There is also a robust commodities market. Anyone who has played EVE Online is familiar with the space-opera themed sort of vendor trash. There’s items such as Pure Water, ore, and mundane technological parts like Robots or Ceramic Plates. There’s also contraband, such as Space Slaves and Live Organs, and while some of these items can be highly profitable, you may find yourself being hailed by a Militia Ship asking you to turn it over immediately—or else.
Prices for items have their highs and lows in a system, and an entrepreneurial player can spend an awful lot of time raising funds simply by flying between stations and living out the old economics maxim of “Buy Low, Sell High.” I raised a fair bit of my early capital in this fashion. In the later game I took advantage of my ship’s larger hold to stock up on any valuable items that were being sold for particularly cheap at the station where I docked.
The prices are partly tied to the current status of a station. The Stellar Map will give you a general indication of conditions. Some stations will find themselves under siege by pirates and your typically peaceful slowboat run to docking range will be replaced with trying to fly through a field of engine-imparing mines, while the local Militia and an enemy faction duke it out. The arrival of a trade convoy will flood the local market with goods and make buying commodities cheaply a cinch. Rarely, a station will be in a crisis state and you’ll find yourself completely unable to dock.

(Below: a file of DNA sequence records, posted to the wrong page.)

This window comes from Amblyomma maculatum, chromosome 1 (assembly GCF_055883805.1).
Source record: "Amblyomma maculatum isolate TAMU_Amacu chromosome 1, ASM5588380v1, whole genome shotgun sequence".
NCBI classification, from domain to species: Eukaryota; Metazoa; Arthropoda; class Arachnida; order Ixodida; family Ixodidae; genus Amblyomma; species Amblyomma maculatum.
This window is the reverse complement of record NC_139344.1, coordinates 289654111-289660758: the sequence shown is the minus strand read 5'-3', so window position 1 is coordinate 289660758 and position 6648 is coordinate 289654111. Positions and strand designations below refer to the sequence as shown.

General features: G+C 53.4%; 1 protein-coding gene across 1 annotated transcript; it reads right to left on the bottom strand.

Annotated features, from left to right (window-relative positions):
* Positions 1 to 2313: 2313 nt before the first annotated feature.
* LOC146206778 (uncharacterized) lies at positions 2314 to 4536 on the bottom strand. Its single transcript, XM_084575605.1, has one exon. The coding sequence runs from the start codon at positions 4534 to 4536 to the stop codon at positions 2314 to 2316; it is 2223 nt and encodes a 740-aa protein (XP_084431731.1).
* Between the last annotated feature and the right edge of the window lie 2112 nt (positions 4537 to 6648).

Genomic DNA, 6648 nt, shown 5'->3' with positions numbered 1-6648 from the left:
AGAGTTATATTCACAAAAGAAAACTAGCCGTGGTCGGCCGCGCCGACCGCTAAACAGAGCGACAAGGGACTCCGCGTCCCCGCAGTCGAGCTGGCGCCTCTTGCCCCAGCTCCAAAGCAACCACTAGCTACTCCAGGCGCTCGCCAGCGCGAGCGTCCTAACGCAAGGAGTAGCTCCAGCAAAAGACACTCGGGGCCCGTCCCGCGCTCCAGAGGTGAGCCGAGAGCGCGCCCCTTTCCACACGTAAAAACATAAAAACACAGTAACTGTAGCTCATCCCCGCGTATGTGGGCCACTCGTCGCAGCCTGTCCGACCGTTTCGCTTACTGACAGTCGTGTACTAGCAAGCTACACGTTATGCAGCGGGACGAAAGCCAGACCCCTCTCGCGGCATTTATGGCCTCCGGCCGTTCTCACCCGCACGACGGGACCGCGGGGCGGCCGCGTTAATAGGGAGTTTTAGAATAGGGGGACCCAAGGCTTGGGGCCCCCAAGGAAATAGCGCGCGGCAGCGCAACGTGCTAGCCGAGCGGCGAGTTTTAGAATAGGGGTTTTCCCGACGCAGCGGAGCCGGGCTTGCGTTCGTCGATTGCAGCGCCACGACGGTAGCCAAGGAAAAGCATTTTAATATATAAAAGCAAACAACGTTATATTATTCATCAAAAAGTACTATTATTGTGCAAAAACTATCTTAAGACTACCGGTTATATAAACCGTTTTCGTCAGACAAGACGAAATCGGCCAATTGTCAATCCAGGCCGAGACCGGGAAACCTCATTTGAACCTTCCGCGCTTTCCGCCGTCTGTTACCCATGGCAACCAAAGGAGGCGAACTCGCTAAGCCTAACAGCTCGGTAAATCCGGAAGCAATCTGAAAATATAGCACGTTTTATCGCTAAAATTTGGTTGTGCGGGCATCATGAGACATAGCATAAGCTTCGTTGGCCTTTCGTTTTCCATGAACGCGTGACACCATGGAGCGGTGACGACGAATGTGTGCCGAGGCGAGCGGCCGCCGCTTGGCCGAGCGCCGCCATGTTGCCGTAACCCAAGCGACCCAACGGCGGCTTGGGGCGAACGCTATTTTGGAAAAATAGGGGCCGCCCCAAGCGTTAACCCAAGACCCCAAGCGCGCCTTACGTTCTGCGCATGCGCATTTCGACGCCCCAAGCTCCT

The actual piloting of your ship in Rebel Galaxy takes place on a 2D plane. Many space games utilize all three dimensions for tactically complex gameplay. Rebel Galaxy has deliberately kept things on a flat plane giving the game more of a naval feel. Most of your weapons can be AI-controlled in one fashion or another, but your broadside weapons are always manually targeted. Attacking an enemy at range with your broadsides will typically require charging them up to improve their accuracy. It’s much easier (and much more fun) to simply pull up right next to them and keep firing your broadside weapon of choice until your enemy explodes into a cloud of debris.
All ships have their defenses split into four quarters—Forward, Rear, Port, and Starboard. Positioning is very important in Rebel Galaxy. If you’ve taken too much damage on your Starboard side, it’s prudent to try to reposition your ship so you can protect a more vulnerable area. Kiting enemies away from the group can turn an impossible battle into a winnable battle if you’re careful with your positioning.